'Every goal, save and whoop will be for you' – Tributes paid after Letchworth Garden City Eagles co-founder Vince Paige dies
PUBLISHED: 14:16 05 February 2017 | UPDATED: 10:21 08 February 2017
A stalwart of the North Herts sporting community who co-founded Letchworth Garden City Eagles FC has tragically died following a heart attack – and hundreds of tributes have been paid to the man who was dubbed ‘Mr Eagles’.
Vince Paige, a social worker who co-founded the club to benefit children in 1979 and served as chairman and latterly life president, suddenly died on Friday.
At the request of his family, the Eagles’ footballing schedule has gone ahead as planned, and respects are being paid in the form of a minute’s silence and applause before each match.
A statement posted on the club’s website yesterday reads: “Letchworth Garden City Eagles YFC regret to announce the sudden death of their life president and co-founder Vince Paige.
“Funeral arrangements will be announced later, following a post-mortem.
“Our love and sympathy go to his family, particularly daughter Clare, son Chris and son-in-law Ian.
“How do you replace the irreplaceable? He will be sadly missed by his many friends in the football world.”
In a separate message posted on social media, a club spokesman wrote: “What he built gave others the opportunity to fulfil their dreams.”
The number of people whose lives were touched by Vince was made clear by the hundreds of tributes posted on the team’s Facebook page.
Those paying their respects included Darren Coulter, who wrote: “Can anybody count how many lives he has affected? I don’t know if anyone could. Very, very sad. What a man.”
Bobby Bains took a similar line, posting: “Sad to hear of the passing of Vince, a true gentleman who did so much to promote youth football for Letchworth and has brought so much joy to so many children over the years.
“Though he will be truly missed, I know Vince’s legacy and spirit with live on through Letchworth Garden City Eagles.”
Michael Draper added: “Rest well Vincent Paige, you were a true humanitarian.
“I think when a beautiful soul moves over then we feel it harder, and my thoughts are with your family at this time.
“In a couple of hours the under-8s will be kicking off their game, and telling them about the pre-game tribute may not be easy – but every joyous run, kick, goal, save and whoop will be for you.”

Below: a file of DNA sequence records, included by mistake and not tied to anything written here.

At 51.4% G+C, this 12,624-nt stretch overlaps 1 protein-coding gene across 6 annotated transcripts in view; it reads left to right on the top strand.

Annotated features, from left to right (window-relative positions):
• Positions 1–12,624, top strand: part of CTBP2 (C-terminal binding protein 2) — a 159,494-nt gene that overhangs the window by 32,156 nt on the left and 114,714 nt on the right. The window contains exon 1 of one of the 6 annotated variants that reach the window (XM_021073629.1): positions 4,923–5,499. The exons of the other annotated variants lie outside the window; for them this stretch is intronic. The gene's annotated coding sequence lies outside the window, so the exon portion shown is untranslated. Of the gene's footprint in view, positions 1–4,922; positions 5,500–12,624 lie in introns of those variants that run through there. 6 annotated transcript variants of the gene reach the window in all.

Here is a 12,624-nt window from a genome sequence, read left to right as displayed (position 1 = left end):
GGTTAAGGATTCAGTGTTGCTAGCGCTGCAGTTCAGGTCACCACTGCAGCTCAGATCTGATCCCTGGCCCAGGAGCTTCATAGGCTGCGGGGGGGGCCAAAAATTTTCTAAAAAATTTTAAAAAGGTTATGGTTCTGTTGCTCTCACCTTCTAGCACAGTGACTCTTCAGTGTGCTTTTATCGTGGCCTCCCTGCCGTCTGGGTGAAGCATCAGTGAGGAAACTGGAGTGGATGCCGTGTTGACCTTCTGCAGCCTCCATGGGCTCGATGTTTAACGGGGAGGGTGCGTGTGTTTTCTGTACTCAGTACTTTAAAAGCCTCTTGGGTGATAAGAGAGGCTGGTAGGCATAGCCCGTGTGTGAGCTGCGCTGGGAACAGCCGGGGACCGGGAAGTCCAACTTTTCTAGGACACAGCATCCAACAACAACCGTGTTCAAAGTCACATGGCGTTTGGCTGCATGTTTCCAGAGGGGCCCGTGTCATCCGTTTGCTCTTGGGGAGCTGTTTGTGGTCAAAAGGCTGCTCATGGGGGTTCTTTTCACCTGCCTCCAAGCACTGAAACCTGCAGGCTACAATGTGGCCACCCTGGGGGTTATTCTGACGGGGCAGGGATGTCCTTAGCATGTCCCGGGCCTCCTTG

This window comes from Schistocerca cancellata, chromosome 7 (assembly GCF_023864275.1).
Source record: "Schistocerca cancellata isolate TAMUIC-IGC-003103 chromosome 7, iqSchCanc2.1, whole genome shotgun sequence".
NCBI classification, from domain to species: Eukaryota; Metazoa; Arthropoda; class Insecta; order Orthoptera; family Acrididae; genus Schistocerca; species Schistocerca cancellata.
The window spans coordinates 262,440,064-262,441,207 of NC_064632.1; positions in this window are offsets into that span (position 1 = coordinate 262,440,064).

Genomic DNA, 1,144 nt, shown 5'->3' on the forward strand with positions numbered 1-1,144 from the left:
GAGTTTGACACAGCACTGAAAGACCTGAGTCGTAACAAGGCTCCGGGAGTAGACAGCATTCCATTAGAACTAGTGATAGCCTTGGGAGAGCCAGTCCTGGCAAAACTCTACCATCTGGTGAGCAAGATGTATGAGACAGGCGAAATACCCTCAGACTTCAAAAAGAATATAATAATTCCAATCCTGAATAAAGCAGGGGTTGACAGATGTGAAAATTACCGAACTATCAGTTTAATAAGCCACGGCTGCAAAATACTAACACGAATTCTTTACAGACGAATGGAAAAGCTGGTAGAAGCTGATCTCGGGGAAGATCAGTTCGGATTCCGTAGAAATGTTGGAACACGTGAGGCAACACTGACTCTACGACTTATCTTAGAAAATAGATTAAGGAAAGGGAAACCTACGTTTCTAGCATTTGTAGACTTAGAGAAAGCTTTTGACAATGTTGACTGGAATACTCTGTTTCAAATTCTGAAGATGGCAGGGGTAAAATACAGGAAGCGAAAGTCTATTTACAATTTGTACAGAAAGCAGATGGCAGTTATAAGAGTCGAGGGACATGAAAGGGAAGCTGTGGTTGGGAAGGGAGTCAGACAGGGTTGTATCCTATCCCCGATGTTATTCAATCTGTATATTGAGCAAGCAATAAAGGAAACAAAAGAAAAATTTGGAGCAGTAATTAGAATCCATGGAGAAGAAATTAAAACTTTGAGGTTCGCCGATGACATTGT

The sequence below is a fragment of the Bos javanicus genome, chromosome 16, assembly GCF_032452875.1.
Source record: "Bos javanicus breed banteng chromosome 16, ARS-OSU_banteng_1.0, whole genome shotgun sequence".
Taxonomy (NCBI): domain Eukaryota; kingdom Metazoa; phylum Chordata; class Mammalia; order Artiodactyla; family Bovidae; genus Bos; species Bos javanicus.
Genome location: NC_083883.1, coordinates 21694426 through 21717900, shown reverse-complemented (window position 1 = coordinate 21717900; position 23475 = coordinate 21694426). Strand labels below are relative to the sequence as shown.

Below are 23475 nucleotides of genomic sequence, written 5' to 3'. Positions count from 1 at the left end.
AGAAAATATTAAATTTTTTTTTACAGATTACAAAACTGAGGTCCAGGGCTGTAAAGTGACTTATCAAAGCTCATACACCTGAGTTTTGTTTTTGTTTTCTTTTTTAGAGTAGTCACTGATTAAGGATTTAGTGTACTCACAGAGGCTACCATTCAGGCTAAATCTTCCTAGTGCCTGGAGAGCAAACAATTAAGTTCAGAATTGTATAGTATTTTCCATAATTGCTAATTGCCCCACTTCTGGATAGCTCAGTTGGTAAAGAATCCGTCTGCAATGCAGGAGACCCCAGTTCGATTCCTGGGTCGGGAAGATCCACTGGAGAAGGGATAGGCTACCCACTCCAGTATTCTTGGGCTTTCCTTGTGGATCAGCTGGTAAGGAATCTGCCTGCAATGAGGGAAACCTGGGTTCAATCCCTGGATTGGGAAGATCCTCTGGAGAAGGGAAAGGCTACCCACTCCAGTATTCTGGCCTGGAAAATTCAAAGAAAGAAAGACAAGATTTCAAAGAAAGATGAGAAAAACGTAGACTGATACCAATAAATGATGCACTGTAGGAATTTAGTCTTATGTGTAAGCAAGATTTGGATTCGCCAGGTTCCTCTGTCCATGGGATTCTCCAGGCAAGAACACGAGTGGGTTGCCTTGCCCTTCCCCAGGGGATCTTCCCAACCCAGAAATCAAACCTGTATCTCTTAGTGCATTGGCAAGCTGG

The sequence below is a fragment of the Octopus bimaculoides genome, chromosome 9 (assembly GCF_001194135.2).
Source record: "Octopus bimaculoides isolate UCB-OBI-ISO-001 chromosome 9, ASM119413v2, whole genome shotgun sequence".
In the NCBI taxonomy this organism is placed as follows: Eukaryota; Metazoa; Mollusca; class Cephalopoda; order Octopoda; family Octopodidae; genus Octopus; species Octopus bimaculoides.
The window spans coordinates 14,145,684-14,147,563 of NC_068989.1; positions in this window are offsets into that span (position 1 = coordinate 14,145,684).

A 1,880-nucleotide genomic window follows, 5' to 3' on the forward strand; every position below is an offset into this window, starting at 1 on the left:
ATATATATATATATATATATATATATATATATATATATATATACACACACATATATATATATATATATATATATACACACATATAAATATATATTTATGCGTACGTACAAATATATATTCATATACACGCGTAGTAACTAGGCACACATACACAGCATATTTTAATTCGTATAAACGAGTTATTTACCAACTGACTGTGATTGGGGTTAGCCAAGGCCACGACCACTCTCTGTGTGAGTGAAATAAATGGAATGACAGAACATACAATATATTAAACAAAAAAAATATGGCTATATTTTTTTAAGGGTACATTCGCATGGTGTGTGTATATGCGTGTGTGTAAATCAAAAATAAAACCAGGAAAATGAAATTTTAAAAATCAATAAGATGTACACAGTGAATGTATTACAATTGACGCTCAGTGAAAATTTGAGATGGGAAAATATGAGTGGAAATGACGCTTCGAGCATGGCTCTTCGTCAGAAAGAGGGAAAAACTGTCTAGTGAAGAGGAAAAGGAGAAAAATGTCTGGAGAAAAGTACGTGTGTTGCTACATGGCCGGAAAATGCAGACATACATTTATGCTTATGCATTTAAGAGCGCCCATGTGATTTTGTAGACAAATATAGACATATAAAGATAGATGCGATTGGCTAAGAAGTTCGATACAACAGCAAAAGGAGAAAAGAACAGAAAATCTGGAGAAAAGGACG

In response to the tributes, Vince’s daughter Clare posted: “It is a huge comfort to know how lucky we were to have such a special person as our dad, grandad, and father-in-law and to realise how many people’s lives he has touched and made such a difference to. We all appreciate the tributes and messages.”
The longevity of Vince’s work with the Eagles and Letchworth youth football in general is evidenced by the fact that some of today’s coaches and parents themselves played for him as children.
Indeed, he was often called ‘Mr Garden City Eagles’.
Vince’s inspiration to start the Eagles dated back to 1973, when he took over as warden of Briar Patch Children’s Home on the south-western edge of the town.
Vince started a football team for the children in his charge that eventually became the Westbury Eagles.
The name was changed to Garden City Eagles in 1979, when under-12 and under-14 teams began competing in league competition with Vince as chairman. Shortly thereafter the word Letchworth was added, and the club’s ground off Baldock Road was acquired.
Vince held virtually every role at the club over the years, and also did much other work with children and young people as an NSPCC social worker and as a volunteer at Brandles Special School in Baldock.
He stepped down as chairman and became life president following the loss of his wife Chrissie, handing the reins over to current chairman Tony Eden – but he subsequently returned with responsibility for grounds maintenance, then became the club’s first child welfare officer.
Tony said: “He never seemed put off by the bureaucracy of the job, was totally dedicated and passionate about his role. For him the welfare of children was above all other considerations.”
He added: “If anyone deserved a honour it was Vince, but typically he always refused to be nominated because the only recognition he wanted was to see the children prosper into adulthood.
“Letchworth Garden City Eagles was Vince’s spiritual home. He loved being there pottering about, taking out the dogs – and I for one shall never forget and always cherish his memory.
“He may have left us in body, but his presence will always be with us at the club.”